Airbnb has been a savvy public relations practitioner throughout the years, and the volume of press releases the company churns out annually is legion. Brian Chesky's yearlong digital nomad stint aligns with the company's brand narrative and marketing strategy.
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Airbnb co-founder and CEO Brian Chesky hasn’t been shy in the past about acknowledging that public relations, and a torrent of resultant press stories have been instrumental in building the Airbnb brand — and he’s wasting no time proceeding with that formula in 2022.
Chesky, who has roughly 405,000 Twitter followers, tweeted Tuesday that he will be living in Airbnb properties throughout the year, moving to another city or town every few weeks, in a bid to highlight the “decentralization of living,” where millions of Airbnb guests he predicted will head abroad or otherwise away from home to live and work in 2022.
From July through December 2021, 20 percent of nights booked through Airbnb were for stays of one month or longer, Chesky tweeted, and stays of one week or longer made up nearly half of all nights booked.
“In 2022, I think the biggest trend in travel will be people spreading out to thousands of towns and cities, staying for weeks, months, or even entire seasons at a time,” he tweeted.
The digital nomad CEO, who said he’ll return to his home base in San Francisco often enough during the year, tweeted that his global tour — Atlanta is the first stop — will “be fun, but more importantly it will help us improve the experience for people who can now live anywhere.”
Lots of destinations hire social media influencers to tout the attractiveness of their cuisine, cultures or communities, but Chesky will undoubtably fill that role on his own this year, garnering social media and press attention, as he hops from listing to listing based on his priorities of securing good Wifi and adequate work and living space, as well as walkable neighborhoods where he can soak up the local vibe.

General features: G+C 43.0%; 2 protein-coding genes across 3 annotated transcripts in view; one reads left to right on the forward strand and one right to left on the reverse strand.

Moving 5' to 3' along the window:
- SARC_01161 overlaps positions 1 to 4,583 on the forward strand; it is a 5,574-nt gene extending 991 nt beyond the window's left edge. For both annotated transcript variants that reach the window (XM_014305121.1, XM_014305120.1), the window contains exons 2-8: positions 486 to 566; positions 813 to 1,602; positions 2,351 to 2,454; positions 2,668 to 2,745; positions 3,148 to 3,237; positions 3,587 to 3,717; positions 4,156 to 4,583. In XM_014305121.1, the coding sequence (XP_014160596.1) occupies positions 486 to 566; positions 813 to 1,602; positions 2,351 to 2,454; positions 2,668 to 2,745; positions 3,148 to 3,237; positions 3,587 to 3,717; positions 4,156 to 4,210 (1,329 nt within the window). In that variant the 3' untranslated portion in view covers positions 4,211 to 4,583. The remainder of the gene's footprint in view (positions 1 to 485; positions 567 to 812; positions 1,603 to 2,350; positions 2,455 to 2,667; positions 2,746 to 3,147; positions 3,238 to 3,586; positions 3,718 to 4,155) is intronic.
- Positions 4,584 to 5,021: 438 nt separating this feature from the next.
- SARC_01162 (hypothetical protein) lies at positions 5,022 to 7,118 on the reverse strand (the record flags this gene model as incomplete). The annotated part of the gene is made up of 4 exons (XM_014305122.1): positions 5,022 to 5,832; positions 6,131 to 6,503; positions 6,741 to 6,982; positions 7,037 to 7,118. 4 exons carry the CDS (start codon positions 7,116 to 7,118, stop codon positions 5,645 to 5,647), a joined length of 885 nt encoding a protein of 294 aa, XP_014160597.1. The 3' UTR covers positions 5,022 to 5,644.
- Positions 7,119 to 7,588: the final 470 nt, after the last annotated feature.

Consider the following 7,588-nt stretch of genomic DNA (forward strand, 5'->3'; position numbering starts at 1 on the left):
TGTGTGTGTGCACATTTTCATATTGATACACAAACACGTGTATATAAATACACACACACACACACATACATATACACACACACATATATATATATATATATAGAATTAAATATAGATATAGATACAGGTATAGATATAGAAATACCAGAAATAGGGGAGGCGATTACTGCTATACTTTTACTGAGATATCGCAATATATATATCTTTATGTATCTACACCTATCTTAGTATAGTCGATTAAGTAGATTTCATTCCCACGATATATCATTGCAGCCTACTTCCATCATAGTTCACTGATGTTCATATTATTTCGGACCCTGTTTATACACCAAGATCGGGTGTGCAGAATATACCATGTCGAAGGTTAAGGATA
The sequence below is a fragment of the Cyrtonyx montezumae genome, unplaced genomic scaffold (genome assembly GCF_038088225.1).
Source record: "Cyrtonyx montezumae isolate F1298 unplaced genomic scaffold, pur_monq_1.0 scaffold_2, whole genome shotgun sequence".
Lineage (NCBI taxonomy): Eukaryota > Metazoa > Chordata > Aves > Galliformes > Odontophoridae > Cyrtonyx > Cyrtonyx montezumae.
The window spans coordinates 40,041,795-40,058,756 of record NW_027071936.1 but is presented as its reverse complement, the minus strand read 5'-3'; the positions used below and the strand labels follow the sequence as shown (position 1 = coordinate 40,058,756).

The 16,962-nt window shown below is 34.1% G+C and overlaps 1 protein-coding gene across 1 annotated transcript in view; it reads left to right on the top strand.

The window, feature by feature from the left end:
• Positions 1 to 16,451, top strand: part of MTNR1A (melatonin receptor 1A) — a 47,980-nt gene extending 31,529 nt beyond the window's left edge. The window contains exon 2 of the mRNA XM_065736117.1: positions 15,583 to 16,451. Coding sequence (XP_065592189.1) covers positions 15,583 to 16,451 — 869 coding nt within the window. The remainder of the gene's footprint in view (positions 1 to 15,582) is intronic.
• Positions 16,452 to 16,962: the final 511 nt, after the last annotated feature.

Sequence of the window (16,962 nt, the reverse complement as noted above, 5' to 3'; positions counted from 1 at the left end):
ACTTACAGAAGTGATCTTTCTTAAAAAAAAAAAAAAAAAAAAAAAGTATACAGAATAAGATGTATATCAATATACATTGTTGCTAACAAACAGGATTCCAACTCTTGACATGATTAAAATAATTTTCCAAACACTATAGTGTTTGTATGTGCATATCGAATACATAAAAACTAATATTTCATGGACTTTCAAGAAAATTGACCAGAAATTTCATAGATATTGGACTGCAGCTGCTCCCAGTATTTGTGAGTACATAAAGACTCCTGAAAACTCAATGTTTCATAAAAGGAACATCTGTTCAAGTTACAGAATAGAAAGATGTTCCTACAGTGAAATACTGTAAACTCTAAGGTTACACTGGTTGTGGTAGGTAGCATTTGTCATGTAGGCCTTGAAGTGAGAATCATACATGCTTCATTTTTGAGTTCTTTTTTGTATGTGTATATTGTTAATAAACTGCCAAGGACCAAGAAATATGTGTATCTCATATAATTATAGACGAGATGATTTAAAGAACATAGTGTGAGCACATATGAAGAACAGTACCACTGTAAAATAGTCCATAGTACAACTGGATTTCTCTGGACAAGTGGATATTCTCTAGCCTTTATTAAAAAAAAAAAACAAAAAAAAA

Hey, Airbnb, other booking platforms, airlines, destinations, and media outfits such as The New York Times don’t have a patent on generating buzz based on escapades such as these. In 2011, Starwood Hotels proclaimed it would relocate its CEO and senior management to Shanghai, China to live and work for a month.
While Chesky is seeking to punctuate the notion that travel and living are being redefined on Airbnb through digital nomadic wanderings, Starwood at the time was promoting the ascendancy of China and the hotel chain’s commitment to what was its second largest market.
If coming away from his year of living in Airbnbs with tons of learnings about how to improve the Airbnb experience is the goal, Chesky is certainly not the right person for the job. True, some hosts may not recognize the name Brian Chesky when they accept a booking and welcome their new VIP guest, but many will.
Also diminishing the authenticity of the experience, as some of the twitterati have pointed out, will be what happens when the Airbnb CEO needs to contact customer service to resolve a problem with a host or property. Chesky will certainly not have to wait the many hours that regular Airbnb guests have to deal with when something goes awry with their booking.
But the Airbnb CEO’s living the brand, and getting out there in the boondocks, will certainly generate a ton of free media.
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